A new study has revealed that around 20% of deaths globally are due to sepsis, confirming that the actual rates are double those previously estimated.

The study, which is the most comprehensive to date on the “staggering incidence” of the deadly disease, is also the first to produce data according to age, sex, location, and the underlying cause of sepsis.

The data showed that there were 48.9 million cases of sepsis in 2017, resulting in as many as 11 million deaths worldwide. This is a complete contrast to previously estimated figures, which stated that the most recent global estimate of sepsis cases was 19.4 million, with 5.3 million sepsis-related deaths overall. The previous study, however, was based on data from hospitalised adults in seven high-income countries, whereas the new figures “included data from low- and middle-income countries,” explained Professor Dr Konrad Reinhart, co-author of the paper.

Dr Reinhart went on to say that the “highest burden of sepsis is in locations the least equipped to prevent, identify, treat or care for sepsis survivors, many of whom have long term health consequences.”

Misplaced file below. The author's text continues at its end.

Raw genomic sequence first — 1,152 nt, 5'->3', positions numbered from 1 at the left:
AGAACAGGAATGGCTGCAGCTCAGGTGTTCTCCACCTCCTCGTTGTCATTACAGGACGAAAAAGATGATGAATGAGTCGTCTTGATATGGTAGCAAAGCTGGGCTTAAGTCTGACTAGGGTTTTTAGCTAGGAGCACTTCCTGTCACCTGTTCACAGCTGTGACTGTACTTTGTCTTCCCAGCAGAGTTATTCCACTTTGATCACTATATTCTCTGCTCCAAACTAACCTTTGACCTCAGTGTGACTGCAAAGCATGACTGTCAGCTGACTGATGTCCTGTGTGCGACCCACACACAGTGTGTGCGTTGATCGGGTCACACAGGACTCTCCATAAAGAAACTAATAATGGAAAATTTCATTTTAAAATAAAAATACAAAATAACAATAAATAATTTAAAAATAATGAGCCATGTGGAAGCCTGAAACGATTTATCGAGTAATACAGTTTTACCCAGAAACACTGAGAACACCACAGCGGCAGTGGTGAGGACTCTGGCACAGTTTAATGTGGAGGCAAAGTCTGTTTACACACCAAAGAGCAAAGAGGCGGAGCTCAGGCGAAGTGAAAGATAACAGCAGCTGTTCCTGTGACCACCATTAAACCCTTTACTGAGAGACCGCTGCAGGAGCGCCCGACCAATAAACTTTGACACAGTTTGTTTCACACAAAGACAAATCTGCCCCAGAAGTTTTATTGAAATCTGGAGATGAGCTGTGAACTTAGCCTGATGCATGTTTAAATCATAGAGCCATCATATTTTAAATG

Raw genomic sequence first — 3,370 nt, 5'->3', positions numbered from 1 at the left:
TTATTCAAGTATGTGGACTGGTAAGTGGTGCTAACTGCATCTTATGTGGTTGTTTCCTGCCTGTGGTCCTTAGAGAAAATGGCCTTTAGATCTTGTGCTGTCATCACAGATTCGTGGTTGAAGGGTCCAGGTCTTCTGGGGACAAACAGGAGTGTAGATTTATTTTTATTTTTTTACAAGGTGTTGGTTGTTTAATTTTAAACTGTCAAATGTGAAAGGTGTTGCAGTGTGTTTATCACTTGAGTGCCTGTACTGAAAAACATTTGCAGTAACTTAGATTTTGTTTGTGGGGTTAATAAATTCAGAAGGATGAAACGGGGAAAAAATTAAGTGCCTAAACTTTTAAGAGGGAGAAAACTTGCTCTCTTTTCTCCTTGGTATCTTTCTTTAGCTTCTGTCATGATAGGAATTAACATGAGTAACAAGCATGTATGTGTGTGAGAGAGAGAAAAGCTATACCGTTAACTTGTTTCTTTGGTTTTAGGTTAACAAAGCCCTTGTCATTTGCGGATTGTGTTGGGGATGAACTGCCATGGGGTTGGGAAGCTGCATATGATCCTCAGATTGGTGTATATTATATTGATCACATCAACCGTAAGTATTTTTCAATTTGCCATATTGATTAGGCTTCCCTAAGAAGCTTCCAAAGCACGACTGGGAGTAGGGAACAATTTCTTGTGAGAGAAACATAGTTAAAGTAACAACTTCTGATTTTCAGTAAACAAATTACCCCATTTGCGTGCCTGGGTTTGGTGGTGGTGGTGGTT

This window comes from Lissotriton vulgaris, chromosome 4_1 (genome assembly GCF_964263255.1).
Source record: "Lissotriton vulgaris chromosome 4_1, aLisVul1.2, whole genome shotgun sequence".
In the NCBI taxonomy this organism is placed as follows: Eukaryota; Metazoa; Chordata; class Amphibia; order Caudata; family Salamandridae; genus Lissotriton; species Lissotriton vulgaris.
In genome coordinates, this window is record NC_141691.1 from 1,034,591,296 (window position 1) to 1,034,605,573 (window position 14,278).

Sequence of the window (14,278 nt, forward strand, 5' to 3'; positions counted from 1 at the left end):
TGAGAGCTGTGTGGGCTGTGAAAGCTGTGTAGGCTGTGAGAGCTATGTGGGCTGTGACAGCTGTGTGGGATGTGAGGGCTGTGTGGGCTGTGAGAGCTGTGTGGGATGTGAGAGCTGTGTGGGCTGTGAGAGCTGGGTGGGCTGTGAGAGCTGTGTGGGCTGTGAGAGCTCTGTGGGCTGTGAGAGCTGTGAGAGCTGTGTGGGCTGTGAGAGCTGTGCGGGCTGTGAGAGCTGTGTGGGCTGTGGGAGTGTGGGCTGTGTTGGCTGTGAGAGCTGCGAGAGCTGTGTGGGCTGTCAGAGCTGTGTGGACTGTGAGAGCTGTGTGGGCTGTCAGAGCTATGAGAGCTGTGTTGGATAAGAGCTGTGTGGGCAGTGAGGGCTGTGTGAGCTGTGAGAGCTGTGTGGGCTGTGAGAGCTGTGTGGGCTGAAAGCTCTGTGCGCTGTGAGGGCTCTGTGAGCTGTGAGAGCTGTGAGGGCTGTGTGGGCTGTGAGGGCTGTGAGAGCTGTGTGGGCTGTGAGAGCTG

The new study investigated 109 million death records and related to 282 underlying causes of sepsis between the years 1990 to 2017, including 195 countries and territories, applying estimates for age, sex, location, cause of illness, and the year.

85% of the sepsis cases worldwide in 2017 occurred in low or low middle-income countries, attributing to why the previous figures were so inaccurate.

The worrying findings highlight an “urgent need for action, particularly in the regions hardest hit, and among the most vulnerable populations, such as newborns, children and the elderly,” said co-author Dr. Niranjan “Tex” Kissoon, vice-president of the Global Sepsis Alliance.

He continued: “There are a number of cost-effective measures that can be implemented such as adequate hand-washing practices, proper sanitation in hospitals, and better antibiotic stewardship.”

Sepsis, sometimes referred to as ‘blood poisoning’, is the life-threatening condition that arises when the body’s response to infection results in organ dysfunction or failure. Sepsis is often confused with other conditions in its early stages, with delayed recognition of the signs and symptoms quickly leading to multi-system organ failure and, ultimately, death.